SHS Notes: Hospital Improvement, Deming Lessons from Mike Stoecklein, Shocking Doctors
I’m still reflecting on what a great conference the Society for Health Systems put on again this year. Here are some highlights from other talks… (see also my previous two posts)… if you’re curious about “Shocking Doctors” in the post headline, be sure to read to the end of the post.
Airica Steed, now with the University of Illinois, gave a presentation about improvement work in a previous role at Advocate Health. They used Lean, as part of their Baldrige journey, to improve key measures over just a few years, including:
- Outpatient patient satisfaction increased from the 40th percentile to 93rd percentile
- Workforce engagement scores went from the 25th percentile to the 99th percentile
- They went from a $50 million deficit and losing money for 10 years to making a $10 million profit
Those are amazing results.. and it was done through patient-centered operational excellence methods.
Mike shared a lot of lessons from Dr. Deming, including the idea that “People go to other companies and other countries and try to copy, but they don’t know what to copy.” As Doris Quinn discussed, you can’t copy what you’ve seen when you have a weak foundation – hampered by the “prevailing style of management,” which includes:
- Short-term focus
- Results by any method
- Dividing the organization into parts and then managing the parts, instead of the system
- Managing from the office and the conference rooms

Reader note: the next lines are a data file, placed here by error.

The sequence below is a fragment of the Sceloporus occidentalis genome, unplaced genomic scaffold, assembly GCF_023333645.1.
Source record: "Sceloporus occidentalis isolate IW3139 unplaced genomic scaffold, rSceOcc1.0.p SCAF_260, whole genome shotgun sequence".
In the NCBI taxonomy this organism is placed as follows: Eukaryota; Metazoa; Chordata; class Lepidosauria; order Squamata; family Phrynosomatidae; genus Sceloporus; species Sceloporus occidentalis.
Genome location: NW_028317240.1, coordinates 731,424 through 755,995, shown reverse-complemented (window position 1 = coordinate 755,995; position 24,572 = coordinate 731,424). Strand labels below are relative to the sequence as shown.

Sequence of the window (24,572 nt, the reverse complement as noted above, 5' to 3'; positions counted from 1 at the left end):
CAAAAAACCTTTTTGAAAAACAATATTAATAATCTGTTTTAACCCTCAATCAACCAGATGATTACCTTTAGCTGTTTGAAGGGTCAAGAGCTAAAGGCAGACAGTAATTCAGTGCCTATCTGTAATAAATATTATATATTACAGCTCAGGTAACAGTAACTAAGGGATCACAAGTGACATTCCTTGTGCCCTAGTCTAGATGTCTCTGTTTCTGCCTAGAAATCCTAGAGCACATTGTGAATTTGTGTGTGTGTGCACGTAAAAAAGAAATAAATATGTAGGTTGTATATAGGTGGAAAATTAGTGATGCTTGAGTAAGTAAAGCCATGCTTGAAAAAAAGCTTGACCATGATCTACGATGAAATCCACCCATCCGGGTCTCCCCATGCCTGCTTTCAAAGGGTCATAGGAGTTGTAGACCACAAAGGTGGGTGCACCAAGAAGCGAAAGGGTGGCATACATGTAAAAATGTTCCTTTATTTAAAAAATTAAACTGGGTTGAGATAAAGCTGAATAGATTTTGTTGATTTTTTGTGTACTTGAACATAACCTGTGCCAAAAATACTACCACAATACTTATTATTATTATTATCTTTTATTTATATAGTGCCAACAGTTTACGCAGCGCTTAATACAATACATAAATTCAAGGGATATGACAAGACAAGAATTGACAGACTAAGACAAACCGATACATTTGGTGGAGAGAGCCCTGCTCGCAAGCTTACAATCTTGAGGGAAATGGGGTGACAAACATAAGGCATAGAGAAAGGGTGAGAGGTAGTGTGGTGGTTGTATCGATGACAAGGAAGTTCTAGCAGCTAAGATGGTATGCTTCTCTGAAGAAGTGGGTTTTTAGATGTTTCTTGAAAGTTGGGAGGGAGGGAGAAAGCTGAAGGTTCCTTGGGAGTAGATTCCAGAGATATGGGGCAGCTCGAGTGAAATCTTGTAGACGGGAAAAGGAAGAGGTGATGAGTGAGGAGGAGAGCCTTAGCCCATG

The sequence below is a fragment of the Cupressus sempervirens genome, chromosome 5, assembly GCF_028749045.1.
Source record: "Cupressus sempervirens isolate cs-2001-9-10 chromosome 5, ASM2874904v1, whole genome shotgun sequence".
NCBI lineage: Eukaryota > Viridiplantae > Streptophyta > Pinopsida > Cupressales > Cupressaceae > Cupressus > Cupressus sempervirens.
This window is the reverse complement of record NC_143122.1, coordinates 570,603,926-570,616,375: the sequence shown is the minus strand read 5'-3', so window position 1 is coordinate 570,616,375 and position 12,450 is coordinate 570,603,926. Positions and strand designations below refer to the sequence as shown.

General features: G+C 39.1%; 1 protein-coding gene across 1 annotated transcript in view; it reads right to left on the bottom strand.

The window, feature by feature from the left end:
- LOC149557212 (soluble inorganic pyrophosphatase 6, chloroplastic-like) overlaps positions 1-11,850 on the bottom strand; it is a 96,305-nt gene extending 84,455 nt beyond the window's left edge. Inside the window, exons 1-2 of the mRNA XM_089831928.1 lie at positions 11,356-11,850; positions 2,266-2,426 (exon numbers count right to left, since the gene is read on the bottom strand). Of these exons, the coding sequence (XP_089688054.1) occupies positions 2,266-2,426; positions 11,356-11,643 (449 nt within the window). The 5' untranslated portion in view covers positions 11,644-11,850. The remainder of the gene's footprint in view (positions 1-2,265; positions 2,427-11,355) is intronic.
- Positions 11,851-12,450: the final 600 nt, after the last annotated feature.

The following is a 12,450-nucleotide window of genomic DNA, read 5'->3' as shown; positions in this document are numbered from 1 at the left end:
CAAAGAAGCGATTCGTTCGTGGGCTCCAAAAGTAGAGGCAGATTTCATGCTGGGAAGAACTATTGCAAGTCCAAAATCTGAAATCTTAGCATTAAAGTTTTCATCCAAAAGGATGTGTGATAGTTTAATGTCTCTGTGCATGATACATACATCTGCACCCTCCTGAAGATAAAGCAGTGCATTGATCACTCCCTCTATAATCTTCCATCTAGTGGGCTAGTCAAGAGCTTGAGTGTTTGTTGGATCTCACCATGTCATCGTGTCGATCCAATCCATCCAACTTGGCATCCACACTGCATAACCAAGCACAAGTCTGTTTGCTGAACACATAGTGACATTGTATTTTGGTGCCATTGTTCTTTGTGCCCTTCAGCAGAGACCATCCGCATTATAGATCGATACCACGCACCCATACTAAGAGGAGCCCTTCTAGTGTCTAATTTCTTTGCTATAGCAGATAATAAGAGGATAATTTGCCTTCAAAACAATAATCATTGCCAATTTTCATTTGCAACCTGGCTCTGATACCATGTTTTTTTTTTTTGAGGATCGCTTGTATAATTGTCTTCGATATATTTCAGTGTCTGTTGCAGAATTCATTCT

- Competition, win-lose, focus on individual
He talked about Deming’s red bead experiment, the need to better understand variation (including mentions of the great Wheeler book Understanding Variation: The Key to Managing Chaos), and other topics.
He did a nice exercise for the audience that illustrated “special cause” versus “common cause” variation.
When I wrote five consecutive a’s with my dominant hand (my right), the variation is “common cause.” I could reduce variation by having a better pen, a smoother writing surface, slowing down, etc.
Switching to my left hand… that’s a “special cause” and you can see the increase in the variation. I could fix that variation by removing the special cause – by going back to my right hand.
Leaders and managers waste a lot of time looking for special causes when none exist – we over-react to special cause variation (the theme of my webinar on Statistical Process Control or SPC).
Oh, and you HAVE to read his blog post from yesterday about a lunch table discussion he was a part of at the conference: B.F. Skinner Would Be Proud.
Why did an attendee SERIOUSLY think that giving doctors electric shocks might be a good way to trigger the right behaviors?? Read Mike’s post. Read it!! It’s a real shame how some people are so quick to blame the individual instead of the system.